“It’s a very unified front,” Ott said. “It’s a tight-knit community that we have in women’s hockey here. This is definitely a big opportunity for us to make a big change and have a big impact on our sport and have it grow. We’re all standing together.”

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World Figure Skating Championships pairs preview

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Volosozhar and Trankov couldn’t do it. Neither did Shen and Zhao. Nor Gordeeva and Grinkov.

Canadians Meagan Duhamel and Eric Radford can win a third straight pairs world title next week, a feat not seen since Irina Rodnina and Alexander Zaitsev of the Soviet Union won six in a row from 1973 through 1978.

But they don’t feel like favorites.

“We’re coming in a little more under the radar,” Radford said.

They lost their two most recent international competitions — third at the Grand Prix Final in December; second at the Four Continents Championships in February.

Duhamel and Radford are seeded fifth by best international scores this season going into the world championships in Helsinki (broadcast schedule here).

“Sometimes it feels like worlds last year was so long ago,” Radford said.

Last year in Boston, Duhamel and Radford had the performance of their seven-year partnership in the world championships free skate. They tallied a personal-best 153.81 points, more than seven points clear of their previous best.

It was easily enough to overtake Chinese short-program leaders Sui Wenjing and Han Cong, who were relegated to silver behind the Canadians for a second straight year.

This season, Duhamel and Radford haven’t come within 13 points of their 2016 World Championships total. Duhamel went through “an unforeseeable circumstance” in her personal life in November that she chooses not to reveal.

They implemented the throw triple Axel, but Duhamel fell three times in a four-event stretch this fall. They lost by nearly 13 points at December’s Grand Prix Final, which ended with a Duhamel backstage meltdown.

“We never fell like that at home [in practice],” Duhamel said on the IceTalk podcast. “It started to shake us up a little bit.”

They replaced the throw triple Axel in their program. Without it in February, both skaters had trouble with jumps at Four Continents at the 2018 Olympic venue and finished nearly 13 points behind Sui and Han.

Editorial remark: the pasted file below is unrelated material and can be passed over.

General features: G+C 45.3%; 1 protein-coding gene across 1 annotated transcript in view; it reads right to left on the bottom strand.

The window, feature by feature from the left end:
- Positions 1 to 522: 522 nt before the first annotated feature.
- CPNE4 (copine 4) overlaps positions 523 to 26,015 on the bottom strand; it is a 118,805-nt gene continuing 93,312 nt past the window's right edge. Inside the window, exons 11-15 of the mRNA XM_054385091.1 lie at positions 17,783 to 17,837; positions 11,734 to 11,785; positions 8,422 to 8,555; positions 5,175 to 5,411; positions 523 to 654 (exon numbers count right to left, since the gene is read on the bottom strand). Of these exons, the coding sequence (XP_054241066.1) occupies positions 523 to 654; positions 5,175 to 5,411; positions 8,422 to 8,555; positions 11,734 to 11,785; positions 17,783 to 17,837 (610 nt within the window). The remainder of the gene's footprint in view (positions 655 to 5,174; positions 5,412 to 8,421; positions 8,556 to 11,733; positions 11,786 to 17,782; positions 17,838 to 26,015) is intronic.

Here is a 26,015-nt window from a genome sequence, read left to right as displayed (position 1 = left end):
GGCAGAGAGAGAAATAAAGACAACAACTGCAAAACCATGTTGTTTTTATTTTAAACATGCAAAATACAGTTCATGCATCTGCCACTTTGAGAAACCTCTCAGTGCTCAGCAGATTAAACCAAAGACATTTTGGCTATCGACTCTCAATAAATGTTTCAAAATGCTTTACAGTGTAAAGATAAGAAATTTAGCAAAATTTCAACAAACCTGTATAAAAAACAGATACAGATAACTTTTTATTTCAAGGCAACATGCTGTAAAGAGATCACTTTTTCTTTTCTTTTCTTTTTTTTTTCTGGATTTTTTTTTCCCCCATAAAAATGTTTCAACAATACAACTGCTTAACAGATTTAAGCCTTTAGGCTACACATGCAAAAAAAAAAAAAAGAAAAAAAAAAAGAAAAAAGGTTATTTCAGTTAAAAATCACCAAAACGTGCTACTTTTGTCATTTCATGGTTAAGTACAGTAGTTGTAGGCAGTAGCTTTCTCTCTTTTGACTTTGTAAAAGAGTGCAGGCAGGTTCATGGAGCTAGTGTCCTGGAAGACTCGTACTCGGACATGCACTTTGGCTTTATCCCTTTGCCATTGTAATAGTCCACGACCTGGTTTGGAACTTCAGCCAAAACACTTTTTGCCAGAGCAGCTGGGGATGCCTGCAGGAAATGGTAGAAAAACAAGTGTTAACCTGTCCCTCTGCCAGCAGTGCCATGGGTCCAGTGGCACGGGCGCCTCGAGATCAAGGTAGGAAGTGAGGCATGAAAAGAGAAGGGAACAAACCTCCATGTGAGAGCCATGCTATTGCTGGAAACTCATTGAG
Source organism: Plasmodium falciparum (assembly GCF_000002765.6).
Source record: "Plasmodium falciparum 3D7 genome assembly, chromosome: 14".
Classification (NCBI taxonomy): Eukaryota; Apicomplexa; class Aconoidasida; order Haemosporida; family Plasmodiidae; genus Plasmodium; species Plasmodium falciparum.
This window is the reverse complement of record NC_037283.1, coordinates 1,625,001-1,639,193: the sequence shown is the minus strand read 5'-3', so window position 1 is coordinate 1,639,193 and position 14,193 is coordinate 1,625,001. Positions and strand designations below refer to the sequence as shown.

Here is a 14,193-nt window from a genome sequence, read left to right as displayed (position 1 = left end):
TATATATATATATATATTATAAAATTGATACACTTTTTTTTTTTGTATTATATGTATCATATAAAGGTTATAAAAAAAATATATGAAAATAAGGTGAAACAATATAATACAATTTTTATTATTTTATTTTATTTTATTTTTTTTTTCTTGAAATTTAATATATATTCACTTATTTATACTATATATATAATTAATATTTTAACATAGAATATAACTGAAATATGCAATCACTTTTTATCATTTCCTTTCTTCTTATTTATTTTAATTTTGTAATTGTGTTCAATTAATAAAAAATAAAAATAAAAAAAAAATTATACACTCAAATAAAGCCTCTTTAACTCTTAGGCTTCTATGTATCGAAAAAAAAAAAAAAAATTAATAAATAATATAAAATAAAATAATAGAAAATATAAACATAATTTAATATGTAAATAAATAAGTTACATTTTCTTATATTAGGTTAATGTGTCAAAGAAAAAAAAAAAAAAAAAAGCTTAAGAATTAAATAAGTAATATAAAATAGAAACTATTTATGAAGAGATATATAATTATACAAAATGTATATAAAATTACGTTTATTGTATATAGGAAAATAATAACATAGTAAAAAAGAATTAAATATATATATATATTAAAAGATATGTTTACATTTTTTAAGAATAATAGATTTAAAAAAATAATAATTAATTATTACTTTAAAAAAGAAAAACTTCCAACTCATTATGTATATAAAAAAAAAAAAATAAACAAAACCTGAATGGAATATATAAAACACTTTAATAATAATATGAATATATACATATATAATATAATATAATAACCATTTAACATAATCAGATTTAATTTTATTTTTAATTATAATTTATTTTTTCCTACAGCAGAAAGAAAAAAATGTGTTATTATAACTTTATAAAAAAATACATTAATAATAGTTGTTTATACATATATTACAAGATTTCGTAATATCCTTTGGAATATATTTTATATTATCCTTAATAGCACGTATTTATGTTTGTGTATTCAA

“We kind of went back to square one, to the drawing board after Four Continents, reassessing what’s gone on this season, why are we underperforming, why are we not succeeding in competition the way we are training,” Duhamel said.

They made program changes, notably on their throw and jump entrances and overhauling the footwork in their short program.

Duhamel adopted a rescue dog from South Korea. Radford, who had surgery over the summer to remove a cyst from his ankle bone, leaned on a sports psychologist.

“I personally feel a lot more relaxed and seemless,” Radford said. “That feeling has come a little bit later this season.”

Five pairs could take gold in Helsinki in perhaps the most wide-open event.

Germans Aliona Savchenko and (French-born) Bruno Massot won both of their fall Grand Prix events but missed the Grand Prix Final after she tore an ankle ligament. They returned to take silver at the European Championships in January with the best score of their two-year partnership.

Young Russians Yevgenia Tarasova and Vladimir Morozov stepped up to win the Grand Prix Final, the second-biggest annual competition, and then the European Championships. But free-skate struggles have dogged them this season.

Another Russian pair, Olympic silver medalists Ksenia Stolbova and Fedor Klimov, are perhaps the biggest wild card. They missed the fall season due to Stolbova’s left leg injury, but then beat Tarasova and Morozov in their season debut at the Russian Championships. Stolbova fell on their throw triple flip in both programs at the European Championships in January, and they finished fourth.

Then there are Sui and Han, looking to break through for a first senior world title in their sixth try (though Sui is just 21 years old, and Han 24). They missed the fall season after Sui underwent right ankle and left foot surgeries last spring. They returned at Four Continents and posted personal-best free skate and total scores, ranking only behind Tarasova and Morozov for the season.

U.S. pairs Alexa Scimeca Knierim and Christopher Knierim and Haven Denney and Brandon Frazier have both missed significant time due to injury in the last two years. They are behind the top pairs from Canada, China and Russia.

The U.S. hasn’t put a pair in the world championships top five since 2006, and that doesn’t figure to change next week.

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NBC Sports researcher Sarah Hughes contributed to this report.